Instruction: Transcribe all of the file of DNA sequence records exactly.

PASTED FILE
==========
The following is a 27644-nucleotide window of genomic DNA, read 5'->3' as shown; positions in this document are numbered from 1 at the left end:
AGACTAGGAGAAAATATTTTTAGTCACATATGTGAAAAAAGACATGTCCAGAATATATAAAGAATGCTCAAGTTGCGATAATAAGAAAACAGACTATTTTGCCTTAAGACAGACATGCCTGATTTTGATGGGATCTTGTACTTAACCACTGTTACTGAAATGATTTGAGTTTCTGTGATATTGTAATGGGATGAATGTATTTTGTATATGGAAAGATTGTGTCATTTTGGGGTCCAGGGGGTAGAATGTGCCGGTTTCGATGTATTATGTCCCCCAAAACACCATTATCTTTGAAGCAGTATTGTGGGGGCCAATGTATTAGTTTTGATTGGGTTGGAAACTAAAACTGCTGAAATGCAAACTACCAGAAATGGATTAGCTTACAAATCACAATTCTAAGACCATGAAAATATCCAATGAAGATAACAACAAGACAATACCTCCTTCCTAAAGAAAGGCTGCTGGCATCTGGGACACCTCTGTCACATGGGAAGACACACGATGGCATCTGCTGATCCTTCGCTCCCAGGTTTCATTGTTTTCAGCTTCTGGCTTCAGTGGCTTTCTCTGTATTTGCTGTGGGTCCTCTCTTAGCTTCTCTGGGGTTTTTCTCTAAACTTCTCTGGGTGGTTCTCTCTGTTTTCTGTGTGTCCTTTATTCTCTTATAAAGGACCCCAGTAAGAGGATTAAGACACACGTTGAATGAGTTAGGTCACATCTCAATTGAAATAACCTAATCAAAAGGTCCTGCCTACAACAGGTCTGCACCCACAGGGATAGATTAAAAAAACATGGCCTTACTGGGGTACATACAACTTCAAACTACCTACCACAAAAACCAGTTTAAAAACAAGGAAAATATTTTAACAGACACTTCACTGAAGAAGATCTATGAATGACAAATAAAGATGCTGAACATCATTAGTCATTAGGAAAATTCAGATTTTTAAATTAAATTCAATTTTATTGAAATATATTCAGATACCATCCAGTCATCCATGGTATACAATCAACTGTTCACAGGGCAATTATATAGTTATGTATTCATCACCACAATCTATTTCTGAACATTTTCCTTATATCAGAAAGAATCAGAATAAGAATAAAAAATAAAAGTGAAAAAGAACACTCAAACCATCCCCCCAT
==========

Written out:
The following is a 27644-nucleotide window of genomic DNA, read 5'->3' as shown; positions in this document are numbered from 1 at the left end:
AGACTAGGAGAAAATATTTTTAGTCACATATGTGAAAAAAGACATGTCCAGAATATATAAAGAATGCTCAAGTTGCGATAATAAGAAAACAGACTATTTTGCCTTAAGACAGACATGCCTGATTTTGATGGGATCTTGTACTTAACCACTGTTACTGAAATGATTTGAGTTTCTGTGATATTGTAATGGGATGAATGTATTTTGTATATGGAAAGATTGTGTCATTTTGGGGTCCAGGGGGTAGAATGTGCCGGTTTCGATGTATTATGTCCCCCAAAACACCATTATCTTTGAAGCAGTATTGTGGGGGCCAATGTATTAGTTTTGATTGGGTTGGAAACTAAAACTGCTGAAATGCAAACTACCAGAAATGGATTAGCTTACAAATCACAATTCTAAGACCATGAAAATATCCAATGAAGATAACAACAAGACAATACCTCCTTCCTAAAGAAAGGCTGCTGGCATCTGGGACACCTCTGTCACATGGGAAGACACACGATGGCATCTGCTGATCCTTCGCTCCCAGGTTTCATTGTTTTCAGCTTCTGGCTTCAGTGGCTTTCTCTGTATTTGCTGTGGGTCCTCTCTTAGCTTCTCTGGGGTTTTTCTCTAAACTTCTCTGGGTGGTTCTCTCTGTTTTCTGTGTGTCCTTTATTCTCTTATAAAGGACCCCAGTAAGAGGATTAAGACACACGTTGAATGAGTTAGGTCACATCTCAATTGAAATAACCTAATCAAAAGGTCCTGCCTACAACAGGTCTGCACCCACAGGGATAGATTAAAAAAACATGGCCTTACTGGGGTACATACAACTTCAAACTACCTACCACAAAAACCAGTTTAAAAACAAGGAAAATATTTTAACAGACACTTCACTGAAGAAGATCTATGAATGACAAATAAAGATGCTGAACATCATTAGTCATTAGGAAAATTCAGATTTTTAAATTAAATTCAATTTTATTGAAATATATTCAGATACCATCCAGTCATCCATGGTATACAATCAACTGTTCACAGGGCAATTATATAGTTATGTATTCATCACCACAATCTATTTCTGAACATTTTCCTTATATCAGAAAGAATCAGAATAAGAATAAAAAATAAAAGTGAAAAAGAACACTCAAACCATCCCCCCAT